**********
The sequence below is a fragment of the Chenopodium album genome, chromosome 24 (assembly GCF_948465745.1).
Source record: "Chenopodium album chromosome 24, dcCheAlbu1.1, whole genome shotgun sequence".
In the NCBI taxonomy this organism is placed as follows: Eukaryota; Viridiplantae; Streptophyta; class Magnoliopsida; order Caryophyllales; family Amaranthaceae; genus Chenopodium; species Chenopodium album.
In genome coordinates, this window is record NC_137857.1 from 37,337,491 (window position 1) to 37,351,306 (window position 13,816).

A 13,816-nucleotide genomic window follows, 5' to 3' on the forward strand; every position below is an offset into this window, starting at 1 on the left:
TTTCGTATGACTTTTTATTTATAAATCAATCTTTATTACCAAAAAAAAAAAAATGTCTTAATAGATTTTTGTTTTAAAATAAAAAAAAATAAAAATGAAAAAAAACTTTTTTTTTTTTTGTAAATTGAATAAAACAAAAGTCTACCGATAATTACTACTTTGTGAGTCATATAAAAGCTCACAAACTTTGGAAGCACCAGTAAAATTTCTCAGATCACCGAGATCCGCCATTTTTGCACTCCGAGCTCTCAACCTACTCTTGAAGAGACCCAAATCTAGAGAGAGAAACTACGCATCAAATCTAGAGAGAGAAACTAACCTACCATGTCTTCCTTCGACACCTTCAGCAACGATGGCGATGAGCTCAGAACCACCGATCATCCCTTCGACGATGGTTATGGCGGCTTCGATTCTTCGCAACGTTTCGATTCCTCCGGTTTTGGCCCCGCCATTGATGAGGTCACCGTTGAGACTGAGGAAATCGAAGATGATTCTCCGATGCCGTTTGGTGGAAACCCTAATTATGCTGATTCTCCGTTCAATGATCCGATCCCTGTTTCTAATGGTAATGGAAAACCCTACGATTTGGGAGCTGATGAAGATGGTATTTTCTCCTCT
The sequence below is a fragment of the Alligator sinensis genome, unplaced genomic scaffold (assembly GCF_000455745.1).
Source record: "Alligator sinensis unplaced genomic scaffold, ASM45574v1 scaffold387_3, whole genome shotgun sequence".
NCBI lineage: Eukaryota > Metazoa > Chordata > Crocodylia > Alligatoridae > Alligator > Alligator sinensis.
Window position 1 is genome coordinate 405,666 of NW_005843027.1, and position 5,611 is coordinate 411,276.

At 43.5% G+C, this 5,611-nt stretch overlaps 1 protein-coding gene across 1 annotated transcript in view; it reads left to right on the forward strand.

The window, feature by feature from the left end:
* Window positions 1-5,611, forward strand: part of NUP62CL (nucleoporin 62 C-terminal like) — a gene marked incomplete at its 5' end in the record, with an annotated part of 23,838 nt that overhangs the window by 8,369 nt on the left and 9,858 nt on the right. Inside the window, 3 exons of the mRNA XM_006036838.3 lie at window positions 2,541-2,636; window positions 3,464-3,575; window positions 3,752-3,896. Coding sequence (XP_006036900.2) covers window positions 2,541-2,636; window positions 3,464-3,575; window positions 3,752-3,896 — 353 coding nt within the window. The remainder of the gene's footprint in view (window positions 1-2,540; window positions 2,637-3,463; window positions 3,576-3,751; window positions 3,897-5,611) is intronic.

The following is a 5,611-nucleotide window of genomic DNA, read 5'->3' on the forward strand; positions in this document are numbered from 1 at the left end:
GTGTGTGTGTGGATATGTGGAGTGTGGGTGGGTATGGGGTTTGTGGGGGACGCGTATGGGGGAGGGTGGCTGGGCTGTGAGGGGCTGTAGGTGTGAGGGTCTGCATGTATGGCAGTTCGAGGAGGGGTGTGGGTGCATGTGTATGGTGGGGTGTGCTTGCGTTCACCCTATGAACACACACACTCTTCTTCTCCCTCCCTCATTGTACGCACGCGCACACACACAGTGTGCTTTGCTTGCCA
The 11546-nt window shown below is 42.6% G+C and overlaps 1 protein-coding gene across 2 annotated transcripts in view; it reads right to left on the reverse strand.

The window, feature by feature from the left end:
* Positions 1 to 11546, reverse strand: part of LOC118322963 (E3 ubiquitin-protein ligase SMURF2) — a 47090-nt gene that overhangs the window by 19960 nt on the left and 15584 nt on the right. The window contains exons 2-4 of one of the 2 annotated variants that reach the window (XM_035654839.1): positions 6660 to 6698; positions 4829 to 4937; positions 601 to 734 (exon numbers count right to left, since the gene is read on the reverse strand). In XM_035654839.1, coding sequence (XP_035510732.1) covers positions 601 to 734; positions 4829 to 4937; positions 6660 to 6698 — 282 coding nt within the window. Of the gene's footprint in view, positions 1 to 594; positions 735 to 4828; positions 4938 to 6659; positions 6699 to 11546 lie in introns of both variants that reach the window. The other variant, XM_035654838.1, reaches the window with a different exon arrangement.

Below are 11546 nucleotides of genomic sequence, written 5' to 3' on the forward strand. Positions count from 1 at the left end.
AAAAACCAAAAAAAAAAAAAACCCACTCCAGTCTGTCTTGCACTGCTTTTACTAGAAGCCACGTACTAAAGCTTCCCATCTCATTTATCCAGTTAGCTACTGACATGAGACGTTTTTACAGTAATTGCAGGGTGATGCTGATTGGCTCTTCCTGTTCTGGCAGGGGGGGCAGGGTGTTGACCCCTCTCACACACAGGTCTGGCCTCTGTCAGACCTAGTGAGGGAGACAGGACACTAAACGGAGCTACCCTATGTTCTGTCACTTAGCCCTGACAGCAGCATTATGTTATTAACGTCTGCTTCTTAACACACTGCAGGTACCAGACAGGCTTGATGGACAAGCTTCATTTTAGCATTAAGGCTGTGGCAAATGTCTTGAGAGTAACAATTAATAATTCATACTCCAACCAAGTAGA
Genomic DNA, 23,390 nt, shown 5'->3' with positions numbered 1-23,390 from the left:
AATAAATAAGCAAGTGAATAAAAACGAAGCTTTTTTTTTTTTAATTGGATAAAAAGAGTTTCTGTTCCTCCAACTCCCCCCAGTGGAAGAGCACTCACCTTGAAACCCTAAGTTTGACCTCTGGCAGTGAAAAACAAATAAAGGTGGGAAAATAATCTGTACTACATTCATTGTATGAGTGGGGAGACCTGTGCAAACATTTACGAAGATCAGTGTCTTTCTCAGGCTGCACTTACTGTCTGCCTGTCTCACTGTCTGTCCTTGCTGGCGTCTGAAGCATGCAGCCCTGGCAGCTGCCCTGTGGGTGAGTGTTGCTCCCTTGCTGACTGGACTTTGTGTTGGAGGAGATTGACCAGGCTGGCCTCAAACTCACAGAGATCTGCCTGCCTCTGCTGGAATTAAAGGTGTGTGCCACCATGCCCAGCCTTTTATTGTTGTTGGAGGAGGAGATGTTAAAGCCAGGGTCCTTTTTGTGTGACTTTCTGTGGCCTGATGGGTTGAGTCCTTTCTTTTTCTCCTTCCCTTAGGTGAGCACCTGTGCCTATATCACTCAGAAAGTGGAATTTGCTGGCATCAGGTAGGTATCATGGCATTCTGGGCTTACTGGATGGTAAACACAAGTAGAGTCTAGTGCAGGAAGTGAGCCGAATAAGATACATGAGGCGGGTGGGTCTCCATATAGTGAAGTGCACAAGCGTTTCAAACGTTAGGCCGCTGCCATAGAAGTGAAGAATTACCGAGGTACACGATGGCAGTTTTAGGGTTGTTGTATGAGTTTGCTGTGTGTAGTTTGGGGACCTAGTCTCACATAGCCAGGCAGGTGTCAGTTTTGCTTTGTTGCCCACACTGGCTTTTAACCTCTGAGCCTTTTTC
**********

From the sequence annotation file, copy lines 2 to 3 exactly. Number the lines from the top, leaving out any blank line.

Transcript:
Source record: "Chenopodium album chromosome 24, dcCheAlbu1.1, whole genome shotgun sequence".
In the NCBI taxonomy this organism is placed as follows: Eukaryota; Viridiplantae; Streptophyta; class Magnoliopsida; order Caryophyllales; family Amaranthaceae; genus Chenopodium; species Chenopodium album.